Can you afford the monthly obligations?

Predictions are difficult in these uncertain times. But you’ll be ready to buy a home when you’re confident you can make the monthly mortgage and interest payments and pay for homeowners’ insurance, property taxes, homeowner association fees, utilities, trash pickup, and water and sewer charges. Your car payments and insurance need to enter into these calculations, too.

Also, think about your lifestyle. If you love traveling, dining at pricey restaurants, or have an expensive hobby, make sure there’s room in your monthly budget for those, too.

Are you ready to stay put?

Experts suggest living in a home for at least four years before selling it. It can take that long to recoup the upfront costs of buying the house. Of course, you could rent it. But being a landlord isn’t easy. And if your tenant can’t pay the rent, you’re stuck with two mortgages.

If you’re thinking about changing jobs or leaving the area where you live now within a few years, you’re not ready to buy a home just yet.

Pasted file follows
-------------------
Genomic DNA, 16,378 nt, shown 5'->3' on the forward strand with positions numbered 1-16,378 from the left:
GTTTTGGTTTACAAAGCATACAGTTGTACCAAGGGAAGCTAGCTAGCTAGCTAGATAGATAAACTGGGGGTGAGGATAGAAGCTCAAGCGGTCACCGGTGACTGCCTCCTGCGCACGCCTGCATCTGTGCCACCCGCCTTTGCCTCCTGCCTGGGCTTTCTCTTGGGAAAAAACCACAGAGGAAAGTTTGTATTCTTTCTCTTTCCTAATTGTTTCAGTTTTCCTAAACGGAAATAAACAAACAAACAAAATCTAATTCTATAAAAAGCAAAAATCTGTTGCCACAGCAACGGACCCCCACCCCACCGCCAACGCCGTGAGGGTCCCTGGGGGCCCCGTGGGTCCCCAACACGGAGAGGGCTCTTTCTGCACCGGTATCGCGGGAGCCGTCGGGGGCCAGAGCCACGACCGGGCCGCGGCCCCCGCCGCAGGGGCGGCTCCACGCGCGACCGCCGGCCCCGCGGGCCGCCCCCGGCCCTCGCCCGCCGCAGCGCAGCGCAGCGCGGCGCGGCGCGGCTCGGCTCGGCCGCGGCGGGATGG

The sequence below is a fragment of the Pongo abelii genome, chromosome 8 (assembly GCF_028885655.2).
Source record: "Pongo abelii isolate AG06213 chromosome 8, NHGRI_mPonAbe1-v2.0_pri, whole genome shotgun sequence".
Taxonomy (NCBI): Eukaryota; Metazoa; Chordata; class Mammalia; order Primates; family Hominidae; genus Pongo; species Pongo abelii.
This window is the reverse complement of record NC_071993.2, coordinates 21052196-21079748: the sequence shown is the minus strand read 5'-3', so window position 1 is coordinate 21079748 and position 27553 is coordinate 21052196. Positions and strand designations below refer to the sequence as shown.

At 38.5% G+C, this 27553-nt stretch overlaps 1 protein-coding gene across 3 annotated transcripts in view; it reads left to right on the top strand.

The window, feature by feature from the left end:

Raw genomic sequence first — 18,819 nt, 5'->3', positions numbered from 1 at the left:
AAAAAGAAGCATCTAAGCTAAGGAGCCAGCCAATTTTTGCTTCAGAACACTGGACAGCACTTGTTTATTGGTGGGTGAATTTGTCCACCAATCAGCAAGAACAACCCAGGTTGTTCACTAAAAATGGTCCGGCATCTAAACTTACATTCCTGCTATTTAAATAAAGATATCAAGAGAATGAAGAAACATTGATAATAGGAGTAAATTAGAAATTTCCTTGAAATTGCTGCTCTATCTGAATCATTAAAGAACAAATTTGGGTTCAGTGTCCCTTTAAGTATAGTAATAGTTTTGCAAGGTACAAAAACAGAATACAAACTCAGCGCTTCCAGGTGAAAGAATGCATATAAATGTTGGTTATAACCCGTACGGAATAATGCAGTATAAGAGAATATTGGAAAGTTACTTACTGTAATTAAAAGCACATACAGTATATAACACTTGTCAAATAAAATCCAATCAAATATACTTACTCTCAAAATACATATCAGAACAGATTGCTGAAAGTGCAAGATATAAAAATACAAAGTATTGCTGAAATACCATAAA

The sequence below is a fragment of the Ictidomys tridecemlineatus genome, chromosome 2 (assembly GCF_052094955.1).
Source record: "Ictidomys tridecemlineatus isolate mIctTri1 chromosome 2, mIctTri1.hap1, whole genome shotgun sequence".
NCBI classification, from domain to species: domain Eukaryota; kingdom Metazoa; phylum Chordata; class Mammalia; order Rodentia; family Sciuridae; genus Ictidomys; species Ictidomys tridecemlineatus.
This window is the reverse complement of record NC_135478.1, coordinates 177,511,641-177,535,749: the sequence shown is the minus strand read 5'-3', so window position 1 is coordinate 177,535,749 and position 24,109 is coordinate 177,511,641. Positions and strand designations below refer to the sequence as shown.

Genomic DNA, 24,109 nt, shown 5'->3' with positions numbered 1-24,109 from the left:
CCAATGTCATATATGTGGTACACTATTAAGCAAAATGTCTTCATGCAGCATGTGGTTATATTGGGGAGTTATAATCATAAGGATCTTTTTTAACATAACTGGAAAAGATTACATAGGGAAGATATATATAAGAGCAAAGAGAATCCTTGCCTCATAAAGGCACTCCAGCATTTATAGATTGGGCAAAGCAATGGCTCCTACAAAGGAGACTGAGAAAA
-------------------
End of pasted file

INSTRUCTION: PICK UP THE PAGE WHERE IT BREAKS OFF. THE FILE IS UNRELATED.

How to Choose a Credit Card

There are hundreds of credit cards on the market today. Some of these are tied to regional banks, but the most popular come from some of the biggest banks in the United States. With so many options, it’s important to know which card will provide the most benefit before applying.

Check Your Credit

Before researching credit cards, it’s a good idea to get a credit report. A credit report will provide a record of any open accounts and usually includes a credit score. Banks will run a credit check before extending credit to consumers. Those with a low score will be limited in the types of cards they’ll be able to access.

Decide What The Card Will Be Used For

Will the card be used for everyday spending? Is it intended to transfer an outstanding balance on another card for an interest-free introductory period? Does a card pay out a hefty signup bonus? The reason a person needs a card should influence the final choice they make. If a person is looking for a card that provides cash back on everyday spending, a card without an annual fee that pays out at least 1.5% per dollar spent would likely be best. When getting a card for a cache of travel points, it’s a good idea to identify a card that has vendors that operate in the intended vacation destination.

Consider The Annual Fee